Through our feedback mechanism on the BioProtection Portal, CABI has recently discovered that growers in Kenya are experiencing problems with bean fly (Ophiomyia spp.). We have put together this information article about the fly to help you recognize it, prevent it from becoming a pest, and manage it effectively once it has become a pest.
How can you identify bean fly?
Known commonly as bean fly or bean stem maggot, this insect’s scientific name is Ophiomyia spp. including O. phaseoli, O. spencerella and O. centrosematis.
Bean fly is a small shiny, metallic bluish-black fly, about 2mm in length with clear wings. The larvae are yellow-white in colour and 3mm in length. Pupae are barrel shaped and 2-3mm long. They are initially yellow with dark ends but become dark brown (O. phaseoli) or shiny black (O. spencerella) or red-orange (O. centrosematis).
Which plants does bean fly attack?
The larvae of this small, bluish-black fly attack the stems and leaves of leguminous plants, including Common bean (Phaseolus vulgaris).
What damage does bean fly do?
Initial damage shows on the leaf surface with small pale yellow areas due to adult feeding and ovipositioning (egg-laying). Heavy infestation may lead to leaf drop.
Emergence of the larvae leads to the development of mines (lined marks) on the leaf, as the larvae feed. The main damage is caused by the larvae feeding in the stem as the larvae move down to the lower stem. This may cause swelling and splitting of the stem. In severe attacks the plant can lodge (collapse), wilt and die. If the plant survives, it will have reduced growth and yield. It may produce adventitious roots (roots that form from non-root tissue) to compensate for the damage. Yield loss can be up to 100%.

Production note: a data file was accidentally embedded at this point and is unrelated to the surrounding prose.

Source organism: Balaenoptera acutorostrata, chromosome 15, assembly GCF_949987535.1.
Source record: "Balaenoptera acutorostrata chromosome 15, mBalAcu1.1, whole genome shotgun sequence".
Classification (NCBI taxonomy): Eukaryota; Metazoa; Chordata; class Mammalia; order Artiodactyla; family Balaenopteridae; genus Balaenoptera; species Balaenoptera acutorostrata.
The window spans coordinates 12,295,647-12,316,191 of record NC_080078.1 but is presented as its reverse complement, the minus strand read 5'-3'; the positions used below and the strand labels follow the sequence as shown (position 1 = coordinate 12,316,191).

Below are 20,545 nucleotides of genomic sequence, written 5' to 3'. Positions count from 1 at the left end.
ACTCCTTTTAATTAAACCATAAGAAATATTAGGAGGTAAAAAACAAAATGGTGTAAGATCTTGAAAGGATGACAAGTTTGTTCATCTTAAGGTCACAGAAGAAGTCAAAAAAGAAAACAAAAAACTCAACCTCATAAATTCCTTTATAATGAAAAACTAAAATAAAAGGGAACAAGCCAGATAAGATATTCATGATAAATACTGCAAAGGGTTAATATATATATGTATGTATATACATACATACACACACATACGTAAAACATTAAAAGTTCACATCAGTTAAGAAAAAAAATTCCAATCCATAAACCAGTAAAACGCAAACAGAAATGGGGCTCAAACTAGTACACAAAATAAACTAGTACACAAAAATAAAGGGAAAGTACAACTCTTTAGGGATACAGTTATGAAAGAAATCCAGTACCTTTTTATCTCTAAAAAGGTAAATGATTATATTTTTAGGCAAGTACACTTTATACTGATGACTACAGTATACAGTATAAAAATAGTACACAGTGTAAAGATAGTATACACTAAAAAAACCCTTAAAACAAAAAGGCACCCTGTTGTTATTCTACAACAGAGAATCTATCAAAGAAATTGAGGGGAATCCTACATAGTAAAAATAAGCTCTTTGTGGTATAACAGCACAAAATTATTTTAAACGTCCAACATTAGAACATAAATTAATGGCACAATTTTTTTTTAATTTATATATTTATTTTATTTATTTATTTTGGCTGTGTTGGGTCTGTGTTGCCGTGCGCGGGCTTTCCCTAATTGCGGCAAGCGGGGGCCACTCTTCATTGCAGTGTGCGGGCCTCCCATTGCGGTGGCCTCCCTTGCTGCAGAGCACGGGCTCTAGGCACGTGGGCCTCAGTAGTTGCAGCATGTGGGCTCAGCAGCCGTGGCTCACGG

What is the bean fly’s life-cycle?
The bean fly life-cycle consists of egg, larva, pupal and adult stages.
Larvae create feeding tunnels and just beneath the epidermis of the leaf and/or stem. The larval stage (three instars) can last from 8-10 days depending on the temperature (up to 11 days for O. centrosematis).
Pupae are formed in the stem feeding tunnels and the period of pupation can vary depending on conditions from 7-20 days. Adults emerge and mating begins within 2-3 days.
How do you manage bean fly?
You can manage bean fly through prevention and direct control. Non-chemical methods include:
Direct biological control options are also available. For more information, see: www.bioprotectionportal.com
Direct control may also include conventional chemicals (systemic). Check local pesticide lists for availability.
More information on the bean fly, its distribution, life-cycle and management can be found on the Plantwise Knowledge Bank, Infonet biovision, Plantix, Business Queensland and in a recent review by Nkhata et al. (2018)